Base game




Obviously the texture pack improves the look of the textures, and it is noticeable, but does not completely alleviate the problems the base game has.


Performance is next, so here are my computer's specs:

  • Processor: AMD A10-5800K @ 4.40 GHz (44.0x100)
  • Cooling: Corsair H110
  • Motherboard: ASUS F2A85-M PRO
  • GPU: NVIDIA GTX 980 4 GB
  • PhysX: EVGA GTX 770 2 GB
  • Memory: G.Skill Ripjaws 4x8 GB (32 GB total) at 1866 MHz 10-10-10-27
  • PSU: OCZ Fata1ty 750 W
  • OS: Windows 7- Professional 64-bit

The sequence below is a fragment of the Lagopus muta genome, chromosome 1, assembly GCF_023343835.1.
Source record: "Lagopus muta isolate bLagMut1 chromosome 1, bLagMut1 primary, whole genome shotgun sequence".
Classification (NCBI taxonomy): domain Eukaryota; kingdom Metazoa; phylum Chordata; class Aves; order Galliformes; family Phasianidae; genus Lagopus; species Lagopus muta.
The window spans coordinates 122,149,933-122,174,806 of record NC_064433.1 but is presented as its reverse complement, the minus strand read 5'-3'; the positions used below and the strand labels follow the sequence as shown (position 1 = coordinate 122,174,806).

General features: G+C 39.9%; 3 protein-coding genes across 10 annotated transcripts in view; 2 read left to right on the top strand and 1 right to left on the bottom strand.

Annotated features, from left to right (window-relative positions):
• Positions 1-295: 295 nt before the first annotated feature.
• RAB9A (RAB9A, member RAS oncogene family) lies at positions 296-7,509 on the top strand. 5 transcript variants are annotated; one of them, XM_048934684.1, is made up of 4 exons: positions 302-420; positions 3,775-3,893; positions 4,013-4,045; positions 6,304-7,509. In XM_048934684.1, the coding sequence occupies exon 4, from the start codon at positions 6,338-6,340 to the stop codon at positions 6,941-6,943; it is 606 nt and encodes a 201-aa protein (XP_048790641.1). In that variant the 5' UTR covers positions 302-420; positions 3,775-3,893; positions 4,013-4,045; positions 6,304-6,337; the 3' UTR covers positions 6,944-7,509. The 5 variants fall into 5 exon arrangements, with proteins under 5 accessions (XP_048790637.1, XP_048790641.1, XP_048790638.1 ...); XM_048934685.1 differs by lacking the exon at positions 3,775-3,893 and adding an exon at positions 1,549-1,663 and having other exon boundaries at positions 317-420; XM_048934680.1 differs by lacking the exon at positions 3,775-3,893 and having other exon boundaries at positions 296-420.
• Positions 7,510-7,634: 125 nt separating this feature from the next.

I played the entire game with every setting maxed, except Depth of Field by personal choice. Framerate did fluctuate both with and without mods, but it was never that bad and still tended to be at 60 FPS. Sadly, the mods affected the game's stability as the game suffered numerous crashes after I installed them. I cannot remember a single crash before turning them on, and never noted any either. Because of this, I started playing the game in a 1920x1080 window instead of 2048x1152 fullscreen. If the game crashed in fullscreen, the only way I found to close it was to hit my computer's power button, initiating a shut down. At least when windowed the crashes would not take the computer with it. Sometimes these crashes occurred when I was transitioning through a door, but other times it just happened in the world, so I cannot speculate as to the cause, except a relationship to at least one of the mods.